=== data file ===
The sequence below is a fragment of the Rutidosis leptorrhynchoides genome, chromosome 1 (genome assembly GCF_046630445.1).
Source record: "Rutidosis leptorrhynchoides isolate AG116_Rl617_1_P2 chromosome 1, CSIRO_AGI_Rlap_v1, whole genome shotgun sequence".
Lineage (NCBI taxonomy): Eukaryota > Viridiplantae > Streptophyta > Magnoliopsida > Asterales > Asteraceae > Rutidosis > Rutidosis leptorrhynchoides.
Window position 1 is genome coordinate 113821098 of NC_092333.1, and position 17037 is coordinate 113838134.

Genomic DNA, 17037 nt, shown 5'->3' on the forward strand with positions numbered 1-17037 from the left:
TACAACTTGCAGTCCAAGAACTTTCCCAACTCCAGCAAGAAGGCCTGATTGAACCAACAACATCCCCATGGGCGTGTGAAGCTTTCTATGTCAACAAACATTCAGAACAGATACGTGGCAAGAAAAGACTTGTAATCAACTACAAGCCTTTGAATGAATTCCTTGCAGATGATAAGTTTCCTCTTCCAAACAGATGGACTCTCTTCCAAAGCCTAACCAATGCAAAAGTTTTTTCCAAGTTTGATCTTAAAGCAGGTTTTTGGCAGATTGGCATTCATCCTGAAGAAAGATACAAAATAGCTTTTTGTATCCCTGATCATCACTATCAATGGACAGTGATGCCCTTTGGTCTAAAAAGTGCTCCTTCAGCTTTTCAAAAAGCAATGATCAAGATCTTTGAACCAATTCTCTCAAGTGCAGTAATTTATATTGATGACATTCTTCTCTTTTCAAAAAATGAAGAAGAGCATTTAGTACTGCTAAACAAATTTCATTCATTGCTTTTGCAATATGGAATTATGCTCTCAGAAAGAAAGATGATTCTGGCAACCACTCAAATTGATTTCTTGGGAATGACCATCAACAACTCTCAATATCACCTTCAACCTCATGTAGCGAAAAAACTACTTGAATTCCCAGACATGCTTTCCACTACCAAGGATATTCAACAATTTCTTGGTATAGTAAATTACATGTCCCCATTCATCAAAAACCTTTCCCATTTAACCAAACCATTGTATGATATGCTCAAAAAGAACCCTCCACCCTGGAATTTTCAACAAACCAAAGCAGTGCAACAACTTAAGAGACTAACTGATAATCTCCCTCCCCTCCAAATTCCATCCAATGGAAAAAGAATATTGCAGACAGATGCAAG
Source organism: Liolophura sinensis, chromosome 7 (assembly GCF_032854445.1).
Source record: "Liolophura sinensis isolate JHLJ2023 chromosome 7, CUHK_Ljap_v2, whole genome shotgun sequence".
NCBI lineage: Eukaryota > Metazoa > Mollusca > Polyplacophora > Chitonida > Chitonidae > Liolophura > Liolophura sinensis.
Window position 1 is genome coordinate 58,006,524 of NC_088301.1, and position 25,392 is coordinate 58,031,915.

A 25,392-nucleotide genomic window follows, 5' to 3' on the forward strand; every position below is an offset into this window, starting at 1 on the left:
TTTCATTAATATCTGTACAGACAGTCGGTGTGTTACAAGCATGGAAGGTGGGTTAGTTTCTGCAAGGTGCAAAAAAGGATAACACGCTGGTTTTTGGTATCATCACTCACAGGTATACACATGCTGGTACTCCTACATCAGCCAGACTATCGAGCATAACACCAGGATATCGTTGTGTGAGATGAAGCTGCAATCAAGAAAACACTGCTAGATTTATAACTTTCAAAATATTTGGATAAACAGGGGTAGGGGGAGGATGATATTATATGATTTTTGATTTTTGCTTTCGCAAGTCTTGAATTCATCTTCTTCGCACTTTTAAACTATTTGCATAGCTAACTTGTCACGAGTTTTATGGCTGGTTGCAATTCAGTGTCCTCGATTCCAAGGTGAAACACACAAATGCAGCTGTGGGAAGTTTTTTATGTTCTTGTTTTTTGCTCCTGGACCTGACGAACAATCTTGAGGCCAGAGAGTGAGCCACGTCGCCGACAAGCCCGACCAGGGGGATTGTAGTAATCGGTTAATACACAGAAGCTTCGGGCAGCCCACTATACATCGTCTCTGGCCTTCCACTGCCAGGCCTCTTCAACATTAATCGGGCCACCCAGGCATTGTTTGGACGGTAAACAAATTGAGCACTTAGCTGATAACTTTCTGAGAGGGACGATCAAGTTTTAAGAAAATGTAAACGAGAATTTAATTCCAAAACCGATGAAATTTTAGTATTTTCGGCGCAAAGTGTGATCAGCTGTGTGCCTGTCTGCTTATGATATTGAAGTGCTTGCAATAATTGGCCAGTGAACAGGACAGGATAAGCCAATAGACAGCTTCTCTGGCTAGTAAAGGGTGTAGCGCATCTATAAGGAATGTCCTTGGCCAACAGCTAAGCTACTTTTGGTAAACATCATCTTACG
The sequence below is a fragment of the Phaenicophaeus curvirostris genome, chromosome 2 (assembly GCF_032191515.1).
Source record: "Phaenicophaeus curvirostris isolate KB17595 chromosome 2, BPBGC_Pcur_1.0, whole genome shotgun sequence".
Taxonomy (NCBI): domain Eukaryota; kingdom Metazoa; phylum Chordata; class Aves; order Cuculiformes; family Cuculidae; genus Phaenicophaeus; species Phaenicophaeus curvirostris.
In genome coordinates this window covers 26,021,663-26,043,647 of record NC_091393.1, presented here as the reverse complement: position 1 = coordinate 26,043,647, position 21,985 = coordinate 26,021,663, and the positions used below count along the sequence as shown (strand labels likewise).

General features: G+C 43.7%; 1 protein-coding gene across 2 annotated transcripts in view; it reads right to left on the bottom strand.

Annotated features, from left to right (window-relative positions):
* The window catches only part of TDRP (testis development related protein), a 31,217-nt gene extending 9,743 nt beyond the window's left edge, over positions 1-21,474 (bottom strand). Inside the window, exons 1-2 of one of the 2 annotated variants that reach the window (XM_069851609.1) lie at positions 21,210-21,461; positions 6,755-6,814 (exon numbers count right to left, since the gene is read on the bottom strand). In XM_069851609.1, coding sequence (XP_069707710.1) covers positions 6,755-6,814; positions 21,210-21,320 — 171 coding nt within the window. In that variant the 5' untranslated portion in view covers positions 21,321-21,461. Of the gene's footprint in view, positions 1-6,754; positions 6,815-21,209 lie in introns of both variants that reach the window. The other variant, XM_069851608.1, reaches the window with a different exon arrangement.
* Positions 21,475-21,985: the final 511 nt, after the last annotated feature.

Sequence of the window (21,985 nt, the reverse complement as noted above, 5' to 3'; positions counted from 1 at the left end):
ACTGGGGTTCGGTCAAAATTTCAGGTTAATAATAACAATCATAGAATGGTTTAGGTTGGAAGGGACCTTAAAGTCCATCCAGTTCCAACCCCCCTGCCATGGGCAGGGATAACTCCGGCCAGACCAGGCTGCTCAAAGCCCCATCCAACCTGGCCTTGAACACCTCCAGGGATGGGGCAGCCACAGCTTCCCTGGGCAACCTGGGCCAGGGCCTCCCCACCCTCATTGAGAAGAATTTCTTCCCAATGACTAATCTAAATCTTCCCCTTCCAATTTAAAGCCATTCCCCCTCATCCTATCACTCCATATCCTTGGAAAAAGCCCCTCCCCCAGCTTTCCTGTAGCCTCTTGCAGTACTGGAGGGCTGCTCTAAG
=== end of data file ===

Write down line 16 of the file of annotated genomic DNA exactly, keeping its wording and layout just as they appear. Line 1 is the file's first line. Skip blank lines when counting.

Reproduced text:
In genome coordinates this window covers 26,021,663-26,043,647 of record NC_091393.1, presented here as the reverse complement: position 1 = coordinate 26,043,647, position 21,985 = coordinate 26,021,663, and the positions used below count along the sequence as shown (strand labels likewise).